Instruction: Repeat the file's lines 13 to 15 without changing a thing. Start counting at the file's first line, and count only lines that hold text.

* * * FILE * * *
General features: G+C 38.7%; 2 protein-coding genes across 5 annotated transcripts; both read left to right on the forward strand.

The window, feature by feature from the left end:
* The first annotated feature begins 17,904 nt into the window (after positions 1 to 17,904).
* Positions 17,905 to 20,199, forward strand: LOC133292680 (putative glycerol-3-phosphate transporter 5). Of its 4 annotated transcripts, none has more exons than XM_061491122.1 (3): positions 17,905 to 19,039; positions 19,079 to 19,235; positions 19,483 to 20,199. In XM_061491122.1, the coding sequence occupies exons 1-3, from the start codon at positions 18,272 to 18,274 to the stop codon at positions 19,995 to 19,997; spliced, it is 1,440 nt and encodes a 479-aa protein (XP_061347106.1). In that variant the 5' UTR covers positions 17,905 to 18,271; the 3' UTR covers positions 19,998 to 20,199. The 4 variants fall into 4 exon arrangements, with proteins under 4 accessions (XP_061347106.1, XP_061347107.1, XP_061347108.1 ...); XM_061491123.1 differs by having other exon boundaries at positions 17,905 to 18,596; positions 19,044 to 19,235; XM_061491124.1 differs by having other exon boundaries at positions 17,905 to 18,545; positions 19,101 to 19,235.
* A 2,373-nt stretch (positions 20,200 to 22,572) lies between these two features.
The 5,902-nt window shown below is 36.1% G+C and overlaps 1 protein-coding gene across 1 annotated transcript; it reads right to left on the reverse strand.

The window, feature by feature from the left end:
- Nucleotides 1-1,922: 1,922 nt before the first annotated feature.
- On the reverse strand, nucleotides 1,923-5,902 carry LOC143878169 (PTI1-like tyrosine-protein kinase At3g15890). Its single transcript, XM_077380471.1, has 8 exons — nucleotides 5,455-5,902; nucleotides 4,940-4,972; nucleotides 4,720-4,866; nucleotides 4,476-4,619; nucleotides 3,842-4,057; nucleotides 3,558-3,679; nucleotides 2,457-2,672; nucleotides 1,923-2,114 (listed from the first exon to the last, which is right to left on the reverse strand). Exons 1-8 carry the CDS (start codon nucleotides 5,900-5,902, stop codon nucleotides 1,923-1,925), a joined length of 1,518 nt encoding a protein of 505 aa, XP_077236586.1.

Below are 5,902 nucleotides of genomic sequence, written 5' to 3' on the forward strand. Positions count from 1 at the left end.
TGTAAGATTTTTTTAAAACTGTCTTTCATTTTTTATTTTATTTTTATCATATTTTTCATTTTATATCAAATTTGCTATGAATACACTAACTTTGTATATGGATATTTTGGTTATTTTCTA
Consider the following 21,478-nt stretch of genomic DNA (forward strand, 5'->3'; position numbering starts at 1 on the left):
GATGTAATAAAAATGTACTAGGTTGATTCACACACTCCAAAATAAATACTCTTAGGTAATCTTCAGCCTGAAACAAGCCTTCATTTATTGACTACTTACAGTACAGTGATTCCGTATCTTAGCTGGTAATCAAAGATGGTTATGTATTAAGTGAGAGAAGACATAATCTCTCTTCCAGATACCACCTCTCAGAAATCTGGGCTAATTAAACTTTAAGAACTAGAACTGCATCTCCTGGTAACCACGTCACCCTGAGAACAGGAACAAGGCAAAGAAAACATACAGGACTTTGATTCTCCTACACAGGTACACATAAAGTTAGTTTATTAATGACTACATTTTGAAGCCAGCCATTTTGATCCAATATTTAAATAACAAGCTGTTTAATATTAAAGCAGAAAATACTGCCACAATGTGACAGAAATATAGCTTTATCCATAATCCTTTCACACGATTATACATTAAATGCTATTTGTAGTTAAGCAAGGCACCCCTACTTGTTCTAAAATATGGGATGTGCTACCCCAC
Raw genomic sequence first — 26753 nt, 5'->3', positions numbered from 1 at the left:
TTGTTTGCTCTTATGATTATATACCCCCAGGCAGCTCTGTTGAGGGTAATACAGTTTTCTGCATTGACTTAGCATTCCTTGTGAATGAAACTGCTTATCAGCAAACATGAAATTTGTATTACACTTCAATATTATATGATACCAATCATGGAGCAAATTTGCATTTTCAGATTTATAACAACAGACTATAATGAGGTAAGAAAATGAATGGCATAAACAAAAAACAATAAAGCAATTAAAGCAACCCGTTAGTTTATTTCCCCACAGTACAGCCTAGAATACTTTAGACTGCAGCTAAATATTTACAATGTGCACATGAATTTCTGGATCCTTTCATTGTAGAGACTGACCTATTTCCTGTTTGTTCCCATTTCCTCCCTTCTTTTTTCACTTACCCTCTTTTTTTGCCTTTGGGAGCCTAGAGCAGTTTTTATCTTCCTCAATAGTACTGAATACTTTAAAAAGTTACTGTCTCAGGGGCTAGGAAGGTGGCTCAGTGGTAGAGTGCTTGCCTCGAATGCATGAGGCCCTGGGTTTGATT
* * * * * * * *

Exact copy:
GATGTAATAAAAATGTACTAGGTTGATTCACACACTCCAAAATAAATACTCTTAGGTAATCTTCAGCCTGAAACAAGCCTTCATTTATTGACTACTTACAGTACAGTGATTCCGTATCTTAGCTGGTAATCAAAGATGGTTATGTATTAAGTGAGAGAAGACATAATCTCTCTTCCAGATACCACCTCTCAGAAATCTGGGCTAATTAAACTTTAAGAACTAGAACTGCATCTCCTGGTAACCACGTCACCCTGAGAACAGGAACAAGGCAAAGAAAACATACAGGACTTTGATTCTCCTACACAGGTACACATAAAGTTAGTTTATTAATGACTACATTTTGAAGCCAGCCATTTTGATCCAATATTTAAATAACAAGCTGTTTAATATTAAAGCAGAAAATACTGCCACAATGTGACAGAAATATAGCTTTATCCATAATCCTTTCACACGATTATACATTAAATGCTATTTGTAGTTAAGCAAGGCACCCCTACTTGTTCTAAAATATGGGATGTGCTACCCCAC
Raw genomic sequence first — 26753 nt, 5'->3', positions numbered from 1 at the left:
TTGTTTGCTCTTATGATTATATACCCCCAGGCAGCTCTGTTGAGGGTAATACAGTTTTCTGCATTGACTTAGCATTCCTTGTGAATGAAACTGCTTATCAGCAAACATGAAATTTGTATTACACTTCAATATTATATGATACCAATCATGGAGCAAATTTGCATTTTCAGATTTATAACAACAGACTATAATGAGGTAAGAAAATGAATGGCATAAACAAAAAACAATAAAGCAATTAAAGCAACCCGTTAGTTTATTTCCCCACAGTACAGCCTAGAATACTTTAGACTGCAGCTAAATATTTACAATGTGCACATGAATTTCTGGATCCTTTCATTGTAGAGACTGACCTATTTCCTGTTTGTTCCCATTTCCTCCCTTCTTTTTTCACTTACCCTCTTTTTTTGCCTTTGGGAGCCTAGAGCAGTTTTTATCTTCCTCAATAGTACTGAATACTTTAAAAAGTTACTGTCTCAGGGGCTAGGAAGGTGGCTCAGTGGTAGAGTGCTTGCCTCGAATGCATGAGGCCCTGGGTTTGATT